So your elevated excavator, What happens if you get it stuck out their? How wide are your track pads, Really surprised it can be done(without agencies watching like a hawk) containing oil leaks of any kind. I would love to see video or photos also!

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I have tons of info. on this subject of offshore mining machinery in Nome. We built what we call a surf crawler based on a large set of tracks with a 200 class ex. and wash plant mounted on an elevated frame to operate in 10' deep water. I need to learn how to post pic.  When I try to attach anything now this site sends me a file too large message. Not sure what I'm doing wrong. If you're thinking about Nome it's worth the cost to go up there first and talk to the guys doing it now. Most of them are very helpful and will share info when they are not working. I see some people think they have the magic idea on how to get the gold up there,,, Make sure you do your home work before you reinvent something that has already failed up there.  

 

ps if you apply for and get an Alaska Airlines CC they will give you  25k free miles, That is enough for one round trip from lax to ome on select days. 

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So correct me here, any mechanical setup has to be on a leased claim? Dredges up to 6" or 8" can be in the east/west rec areas with just permit. Ive been on dnr site for Nome a yr ago but forgot and figure things are changing up their every yr. Hope to see some pictures

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There was a brief shot of one of the large excavator barges in the last episode with a machine in the background. It looked like an excavator and it had four spuds sticking up. Yours? I'll have to go back and look at it again.

That is not ours. The jack up barges you have seen in the background belong to Pacific Marine. They have two in operation 2013. Another barge of similar design also started last season. I have two crawler working within a few hundred feet of Hank and Shawn and have no idea how Discovery is able to edit them out of all the shots. Looks like they may shade them out. We would not sign up for the show. But we can not keep them from filming equipment so they should show up at some time. Most of the show is bs. To bad there are a lot of very good story's up there that would be interesting to watch. Seems all they want in the edit room is drama and more drama. The production crew don't seem to agree with the way they edit what they send in. They say 100 hours of filming = less that 1 hour of show.  I still can not manage to upload any pic.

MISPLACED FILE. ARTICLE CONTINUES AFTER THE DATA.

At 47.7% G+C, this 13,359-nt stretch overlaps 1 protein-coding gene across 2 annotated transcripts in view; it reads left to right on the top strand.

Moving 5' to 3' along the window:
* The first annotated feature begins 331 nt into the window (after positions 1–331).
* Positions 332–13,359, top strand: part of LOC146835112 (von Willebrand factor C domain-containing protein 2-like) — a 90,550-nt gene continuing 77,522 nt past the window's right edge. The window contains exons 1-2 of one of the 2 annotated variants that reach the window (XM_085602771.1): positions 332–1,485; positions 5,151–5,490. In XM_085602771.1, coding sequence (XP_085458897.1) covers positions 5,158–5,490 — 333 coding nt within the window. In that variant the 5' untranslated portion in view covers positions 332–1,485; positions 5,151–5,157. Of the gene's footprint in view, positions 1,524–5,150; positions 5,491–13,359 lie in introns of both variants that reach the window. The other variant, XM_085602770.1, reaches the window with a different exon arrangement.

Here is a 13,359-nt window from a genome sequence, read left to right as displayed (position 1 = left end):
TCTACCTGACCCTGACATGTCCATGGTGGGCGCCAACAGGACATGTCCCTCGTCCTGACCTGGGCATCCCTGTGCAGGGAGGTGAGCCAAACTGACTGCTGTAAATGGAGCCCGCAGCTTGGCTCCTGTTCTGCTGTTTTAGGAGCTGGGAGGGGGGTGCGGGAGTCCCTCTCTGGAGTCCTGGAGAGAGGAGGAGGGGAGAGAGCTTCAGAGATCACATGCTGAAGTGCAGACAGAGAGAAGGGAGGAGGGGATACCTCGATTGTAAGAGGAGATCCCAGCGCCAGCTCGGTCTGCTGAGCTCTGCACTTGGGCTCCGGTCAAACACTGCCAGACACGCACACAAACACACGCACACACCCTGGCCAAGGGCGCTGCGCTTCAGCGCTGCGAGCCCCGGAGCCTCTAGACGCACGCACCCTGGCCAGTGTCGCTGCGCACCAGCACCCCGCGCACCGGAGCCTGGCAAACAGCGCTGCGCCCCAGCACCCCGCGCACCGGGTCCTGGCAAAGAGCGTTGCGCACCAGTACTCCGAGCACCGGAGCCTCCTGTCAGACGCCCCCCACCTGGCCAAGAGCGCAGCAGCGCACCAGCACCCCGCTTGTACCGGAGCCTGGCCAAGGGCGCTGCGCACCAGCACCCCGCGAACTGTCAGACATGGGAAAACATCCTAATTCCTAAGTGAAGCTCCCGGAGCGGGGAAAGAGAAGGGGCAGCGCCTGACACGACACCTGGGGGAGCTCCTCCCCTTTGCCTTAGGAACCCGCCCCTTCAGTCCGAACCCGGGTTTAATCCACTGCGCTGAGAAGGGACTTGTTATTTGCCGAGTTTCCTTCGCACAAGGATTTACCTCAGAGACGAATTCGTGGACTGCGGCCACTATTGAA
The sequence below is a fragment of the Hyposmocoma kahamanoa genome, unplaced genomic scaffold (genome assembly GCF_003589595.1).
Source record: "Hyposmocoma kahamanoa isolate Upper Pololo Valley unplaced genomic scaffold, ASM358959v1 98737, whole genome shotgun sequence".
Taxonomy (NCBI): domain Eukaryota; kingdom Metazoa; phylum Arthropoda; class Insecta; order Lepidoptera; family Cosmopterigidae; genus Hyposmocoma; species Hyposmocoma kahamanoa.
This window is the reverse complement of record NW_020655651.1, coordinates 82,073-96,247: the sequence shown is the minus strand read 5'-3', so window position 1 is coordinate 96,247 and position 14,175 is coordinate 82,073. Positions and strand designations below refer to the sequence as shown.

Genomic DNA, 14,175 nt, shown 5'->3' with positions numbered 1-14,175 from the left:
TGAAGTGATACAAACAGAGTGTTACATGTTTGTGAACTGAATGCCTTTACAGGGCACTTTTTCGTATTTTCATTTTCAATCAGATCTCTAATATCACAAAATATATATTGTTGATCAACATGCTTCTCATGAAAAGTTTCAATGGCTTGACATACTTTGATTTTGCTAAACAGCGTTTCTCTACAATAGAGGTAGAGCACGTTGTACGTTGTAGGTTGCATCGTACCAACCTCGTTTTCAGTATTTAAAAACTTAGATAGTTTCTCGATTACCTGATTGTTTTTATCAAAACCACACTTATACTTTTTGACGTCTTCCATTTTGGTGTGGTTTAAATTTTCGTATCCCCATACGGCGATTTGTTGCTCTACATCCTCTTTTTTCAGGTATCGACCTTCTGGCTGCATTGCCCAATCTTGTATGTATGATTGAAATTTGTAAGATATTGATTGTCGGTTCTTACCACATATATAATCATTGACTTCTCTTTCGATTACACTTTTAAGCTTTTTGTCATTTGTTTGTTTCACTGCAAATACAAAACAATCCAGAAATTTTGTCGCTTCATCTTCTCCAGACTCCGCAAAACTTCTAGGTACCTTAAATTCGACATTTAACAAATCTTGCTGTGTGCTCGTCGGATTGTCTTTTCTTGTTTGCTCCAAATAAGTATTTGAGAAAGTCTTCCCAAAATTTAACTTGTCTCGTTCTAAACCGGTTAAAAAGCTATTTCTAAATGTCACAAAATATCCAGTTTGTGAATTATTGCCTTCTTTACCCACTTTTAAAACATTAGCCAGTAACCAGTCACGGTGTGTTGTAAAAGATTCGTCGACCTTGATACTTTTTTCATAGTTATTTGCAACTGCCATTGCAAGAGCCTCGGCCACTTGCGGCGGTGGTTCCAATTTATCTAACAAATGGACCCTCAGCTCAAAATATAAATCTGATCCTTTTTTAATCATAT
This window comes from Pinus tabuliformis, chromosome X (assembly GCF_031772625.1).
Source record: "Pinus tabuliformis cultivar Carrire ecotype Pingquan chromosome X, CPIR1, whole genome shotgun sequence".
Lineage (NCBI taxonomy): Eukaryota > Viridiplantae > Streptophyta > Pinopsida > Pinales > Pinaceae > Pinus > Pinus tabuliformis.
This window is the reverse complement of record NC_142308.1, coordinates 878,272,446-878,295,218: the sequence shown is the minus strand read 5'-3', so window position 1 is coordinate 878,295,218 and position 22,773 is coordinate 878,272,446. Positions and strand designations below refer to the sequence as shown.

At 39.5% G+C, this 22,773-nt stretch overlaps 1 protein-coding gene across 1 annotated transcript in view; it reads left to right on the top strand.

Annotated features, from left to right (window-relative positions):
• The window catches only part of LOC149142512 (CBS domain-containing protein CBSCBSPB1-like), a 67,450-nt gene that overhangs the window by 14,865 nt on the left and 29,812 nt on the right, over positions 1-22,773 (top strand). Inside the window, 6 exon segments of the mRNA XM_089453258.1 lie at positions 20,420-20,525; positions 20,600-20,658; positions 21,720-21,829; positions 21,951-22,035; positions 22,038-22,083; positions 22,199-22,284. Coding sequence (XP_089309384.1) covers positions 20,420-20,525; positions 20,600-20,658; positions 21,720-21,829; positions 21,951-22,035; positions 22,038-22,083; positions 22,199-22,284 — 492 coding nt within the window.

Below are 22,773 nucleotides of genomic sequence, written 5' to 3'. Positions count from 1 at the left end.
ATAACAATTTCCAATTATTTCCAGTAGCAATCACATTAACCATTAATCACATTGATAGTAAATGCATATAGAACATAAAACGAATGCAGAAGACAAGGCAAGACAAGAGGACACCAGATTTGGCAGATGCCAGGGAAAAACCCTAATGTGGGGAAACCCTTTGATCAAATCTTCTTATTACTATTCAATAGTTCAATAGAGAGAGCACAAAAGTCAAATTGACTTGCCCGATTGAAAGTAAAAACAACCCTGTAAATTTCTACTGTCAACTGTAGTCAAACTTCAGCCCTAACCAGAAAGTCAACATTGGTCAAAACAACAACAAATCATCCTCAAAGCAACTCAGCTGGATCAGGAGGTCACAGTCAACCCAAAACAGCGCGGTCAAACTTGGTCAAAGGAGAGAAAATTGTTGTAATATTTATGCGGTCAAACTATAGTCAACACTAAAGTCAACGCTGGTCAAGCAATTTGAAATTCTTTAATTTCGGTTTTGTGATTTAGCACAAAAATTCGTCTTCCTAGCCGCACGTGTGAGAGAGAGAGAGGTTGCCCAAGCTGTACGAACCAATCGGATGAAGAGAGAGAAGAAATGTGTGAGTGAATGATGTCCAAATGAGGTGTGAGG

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A little history on these machines, The Cat was the first machine we built two seasons ago. We put an old Cat 225 ( cheap ) on top the first year and it was very worn so we replaced it this season with the 320 B. It was a huge improvement.  The Komatsu was new this year, built winter of 13. I put a derocker on the first machine and a shaker on the 2nd one. No problem with the undercarriage after we learned how to keep the water out of the gear boxes. The sea floor has a very slow gradient up there so no big problems with keeping it level enough to run. Machines are very stable even though they look top heavy. The tracks are about 40k lbs from much larger excavators. We can dig about 13' deeper than the tracks but most of the time all we dig is about 3 to 5 ft. We can work most days in water up to 10' deep including what ever the surf is on that day. We have been able to run 24/7 several times but hard on people and equipment. Still a lot to learn about this type of mining. One group copied our design and built a machine. They have it up for sale after one season. There were 5 clones of the first one on the second season. Think several more are under construction this winter. I think the next generation designs will have cutter head and solids pumps on the stick instead of buckets.  Seems the biggest problem will be finding ground to work. These machines are pretty cheap to run and can take on some pretty crappy weather so they don't need the very best ground to be profitable. Jim